14. Hello, I'm writing a library using low level C++ methods so my library can easily be built in C. So I'm staying away from C++ standard templates. So vectors and strings are a bit limit. (Plus I think it's fun to have a bit of a challenge. ;) ). I've mostly been using strings in C++ for ease of use, and I decided to stick with char pointers, but I appear to run into odd problems, of which I cant explain.. I'll give a example. //Issue One char buffer[MAX_LENGTH]; sprintf_s(buffer, MAX_LENGTH, "Hello World!") const char* bufferP = doLogic(buffer); //bufferP = "Goodbye World!" after doLogic //Some random function in my class that has nothing to do with bufferP at all. doMoreMath(); //Wut? Now bufferP equals random garbage data? //bufferP = "/////////tx///" I know this problem can be fixed doing this: const char* bufferP = doLogin(); char buffer_a[MAX_NAME_LENGTH]; memset(buffer_a, 0, MAX_NAME_LENGTH); strncpy(buffer_a, bufferP, strlen(bufferP)); But why does this happen? This issue never seems to happen on any other pointers I've created, like objects. Is it necessary I do everything in char arrays? So I don't lose data randomly?   Thank you, Andrew.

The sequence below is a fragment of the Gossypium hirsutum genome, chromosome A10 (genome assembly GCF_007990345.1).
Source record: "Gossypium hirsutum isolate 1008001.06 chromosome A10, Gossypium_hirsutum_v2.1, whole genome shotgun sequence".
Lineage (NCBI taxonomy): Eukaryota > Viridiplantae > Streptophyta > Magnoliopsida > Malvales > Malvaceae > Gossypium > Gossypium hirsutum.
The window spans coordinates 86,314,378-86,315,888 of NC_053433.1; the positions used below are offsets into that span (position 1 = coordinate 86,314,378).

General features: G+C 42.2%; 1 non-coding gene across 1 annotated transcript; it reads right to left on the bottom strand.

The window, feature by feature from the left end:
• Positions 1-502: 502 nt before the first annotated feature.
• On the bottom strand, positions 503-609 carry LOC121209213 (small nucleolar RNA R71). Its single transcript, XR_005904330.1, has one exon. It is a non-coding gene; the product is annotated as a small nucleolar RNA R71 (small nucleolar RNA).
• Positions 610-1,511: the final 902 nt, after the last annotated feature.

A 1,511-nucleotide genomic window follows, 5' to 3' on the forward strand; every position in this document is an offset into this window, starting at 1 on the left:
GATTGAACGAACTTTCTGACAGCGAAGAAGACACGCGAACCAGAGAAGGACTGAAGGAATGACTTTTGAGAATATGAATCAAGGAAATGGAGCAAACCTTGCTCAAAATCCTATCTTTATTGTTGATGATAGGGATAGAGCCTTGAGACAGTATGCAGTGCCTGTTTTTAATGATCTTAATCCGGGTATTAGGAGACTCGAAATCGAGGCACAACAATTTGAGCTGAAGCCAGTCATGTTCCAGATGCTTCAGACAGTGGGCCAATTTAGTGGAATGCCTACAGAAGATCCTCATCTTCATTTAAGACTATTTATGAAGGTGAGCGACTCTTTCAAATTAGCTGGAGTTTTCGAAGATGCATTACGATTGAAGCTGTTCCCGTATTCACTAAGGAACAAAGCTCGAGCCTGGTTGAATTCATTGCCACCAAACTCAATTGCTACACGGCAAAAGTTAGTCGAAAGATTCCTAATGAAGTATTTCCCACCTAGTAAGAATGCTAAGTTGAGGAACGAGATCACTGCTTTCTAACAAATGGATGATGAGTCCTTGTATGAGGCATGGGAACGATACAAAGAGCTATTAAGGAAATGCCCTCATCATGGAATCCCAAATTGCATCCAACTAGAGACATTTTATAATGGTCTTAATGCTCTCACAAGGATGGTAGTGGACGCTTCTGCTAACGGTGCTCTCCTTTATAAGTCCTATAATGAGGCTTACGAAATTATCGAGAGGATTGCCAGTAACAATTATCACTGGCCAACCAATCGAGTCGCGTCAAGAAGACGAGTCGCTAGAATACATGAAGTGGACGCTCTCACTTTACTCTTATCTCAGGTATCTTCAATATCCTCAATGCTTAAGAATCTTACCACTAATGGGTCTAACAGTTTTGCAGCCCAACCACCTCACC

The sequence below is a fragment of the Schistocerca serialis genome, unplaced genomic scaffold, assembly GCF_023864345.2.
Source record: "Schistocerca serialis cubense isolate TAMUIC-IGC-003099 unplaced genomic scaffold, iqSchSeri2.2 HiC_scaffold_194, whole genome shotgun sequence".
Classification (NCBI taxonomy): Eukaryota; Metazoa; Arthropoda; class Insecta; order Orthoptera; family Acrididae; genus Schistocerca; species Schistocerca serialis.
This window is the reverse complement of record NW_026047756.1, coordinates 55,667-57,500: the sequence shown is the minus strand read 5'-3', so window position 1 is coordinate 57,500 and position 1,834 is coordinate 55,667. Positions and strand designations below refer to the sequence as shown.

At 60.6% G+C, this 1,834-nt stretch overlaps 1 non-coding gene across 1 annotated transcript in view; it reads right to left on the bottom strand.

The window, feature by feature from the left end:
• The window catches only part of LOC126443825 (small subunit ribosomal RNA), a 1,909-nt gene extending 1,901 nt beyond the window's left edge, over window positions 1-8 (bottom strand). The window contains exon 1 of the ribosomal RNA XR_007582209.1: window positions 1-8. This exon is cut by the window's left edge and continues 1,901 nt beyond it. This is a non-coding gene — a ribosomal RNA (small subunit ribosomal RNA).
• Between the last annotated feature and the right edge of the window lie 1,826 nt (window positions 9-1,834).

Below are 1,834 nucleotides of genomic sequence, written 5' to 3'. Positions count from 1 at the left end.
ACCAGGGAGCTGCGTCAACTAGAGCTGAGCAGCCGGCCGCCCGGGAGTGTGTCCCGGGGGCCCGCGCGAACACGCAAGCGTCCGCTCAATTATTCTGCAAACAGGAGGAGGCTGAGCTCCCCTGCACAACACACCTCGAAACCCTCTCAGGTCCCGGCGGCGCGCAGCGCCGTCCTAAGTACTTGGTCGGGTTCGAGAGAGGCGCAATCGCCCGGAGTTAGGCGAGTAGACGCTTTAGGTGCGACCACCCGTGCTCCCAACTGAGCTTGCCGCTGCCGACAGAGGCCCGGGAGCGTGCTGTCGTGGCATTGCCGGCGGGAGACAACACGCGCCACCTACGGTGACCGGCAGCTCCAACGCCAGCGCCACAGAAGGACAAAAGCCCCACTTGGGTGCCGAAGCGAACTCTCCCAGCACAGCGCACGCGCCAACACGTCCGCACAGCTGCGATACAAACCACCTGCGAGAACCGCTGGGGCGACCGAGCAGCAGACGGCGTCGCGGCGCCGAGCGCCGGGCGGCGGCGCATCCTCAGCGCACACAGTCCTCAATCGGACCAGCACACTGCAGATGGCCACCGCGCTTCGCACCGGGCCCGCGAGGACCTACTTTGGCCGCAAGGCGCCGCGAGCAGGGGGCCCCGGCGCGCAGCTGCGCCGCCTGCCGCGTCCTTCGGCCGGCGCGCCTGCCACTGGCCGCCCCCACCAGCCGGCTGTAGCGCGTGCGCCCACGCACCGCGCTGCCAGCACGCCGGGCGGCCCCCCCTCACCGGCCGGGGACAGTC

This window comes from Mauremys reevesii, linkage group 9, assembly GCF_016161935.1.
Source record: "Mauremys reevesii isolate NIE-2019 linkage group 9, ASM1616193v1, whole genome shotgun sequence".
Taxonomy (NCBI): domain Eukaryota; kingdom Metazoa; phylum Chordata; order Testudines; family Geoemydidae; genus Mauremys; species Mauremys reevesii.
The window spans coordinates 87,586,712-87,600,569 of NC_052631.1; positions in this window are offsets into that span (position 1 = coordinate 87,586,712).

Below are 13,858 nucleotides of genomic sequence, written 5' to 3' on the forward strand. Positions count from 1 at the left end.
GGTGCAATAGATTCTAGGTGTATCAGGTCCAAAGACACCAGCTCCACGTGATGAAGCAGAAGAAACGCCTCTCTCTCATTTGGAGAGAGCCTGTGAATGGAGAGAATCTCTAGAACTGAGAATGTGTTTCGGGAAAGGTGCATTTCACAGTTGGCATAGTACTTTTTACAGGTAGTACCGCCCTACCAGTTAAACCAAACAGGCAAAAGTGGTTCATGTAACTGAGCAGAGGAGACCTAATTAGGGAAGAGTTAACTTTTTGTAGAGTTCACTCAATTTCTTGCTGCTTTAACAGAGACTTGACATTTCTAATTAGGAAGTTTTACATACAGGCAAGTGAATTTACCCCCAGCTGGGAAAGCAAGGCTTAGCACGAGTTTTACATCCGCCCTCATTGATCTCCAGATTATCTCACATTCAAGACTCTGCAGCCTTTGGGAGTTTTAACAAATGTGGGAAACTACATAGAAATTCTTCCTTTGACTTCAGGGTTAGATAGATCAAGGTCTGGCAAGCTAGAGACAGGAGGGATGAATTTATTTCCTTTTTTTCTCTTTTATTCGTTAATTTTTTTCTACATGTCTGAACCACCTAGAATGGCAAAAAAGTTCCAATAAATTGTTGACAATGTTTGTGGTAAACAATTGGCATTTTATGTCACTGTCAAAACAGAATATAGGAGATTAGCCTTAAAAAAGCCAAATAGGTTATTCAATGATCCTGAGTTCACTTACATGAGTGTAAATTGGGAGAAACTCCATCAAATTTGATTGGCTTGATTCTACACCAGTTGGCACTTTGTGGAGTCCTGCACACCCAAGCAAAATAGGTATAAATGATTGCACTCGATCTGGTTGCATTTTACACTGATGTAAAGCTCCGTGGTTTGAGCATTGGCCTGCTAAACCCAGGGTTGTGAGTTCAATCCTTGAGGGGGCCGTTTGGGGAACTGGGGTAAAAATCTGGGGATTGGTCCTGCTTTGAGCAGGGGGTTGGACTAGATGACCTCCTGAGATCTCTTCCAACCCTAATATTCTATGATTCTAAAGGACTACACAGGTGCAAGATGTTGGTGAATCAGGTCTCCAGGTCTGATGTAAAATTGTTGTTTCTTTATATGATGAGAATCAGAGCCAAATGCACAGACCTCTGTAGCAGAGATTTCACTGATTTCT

15. *clears throat* http://www.amazon.com/s/ref=sr_nr_p_n_feature_keywords_3?rh=n%3A13447451%2Ck%3Agame+capture%2Cp_n_feature_keywords_three_browse-bin%3A8079887011&keywords=game+capture&ie=UTF8&qid=1410216227&rnid=8079883011   So if we do the math... (Avg program worth per hour 15.00-50.00) So lets use the min a programmer makes to do the math... 8-15hrs (2 days of about 8 hours a day) = Est. 150-250 dollars just to write something your going to use no more then a week.   If you ask me, you may as well buy one of those game recorders those Chinese manufacturing companies are barfing out. and use your time to make a good game. Basically, "if you need to break rules to get to your goal, then maybe your not doing it right."   Cant afford one a game recorder? Then maybe your should be in a job that utilizes your skills with higher pay.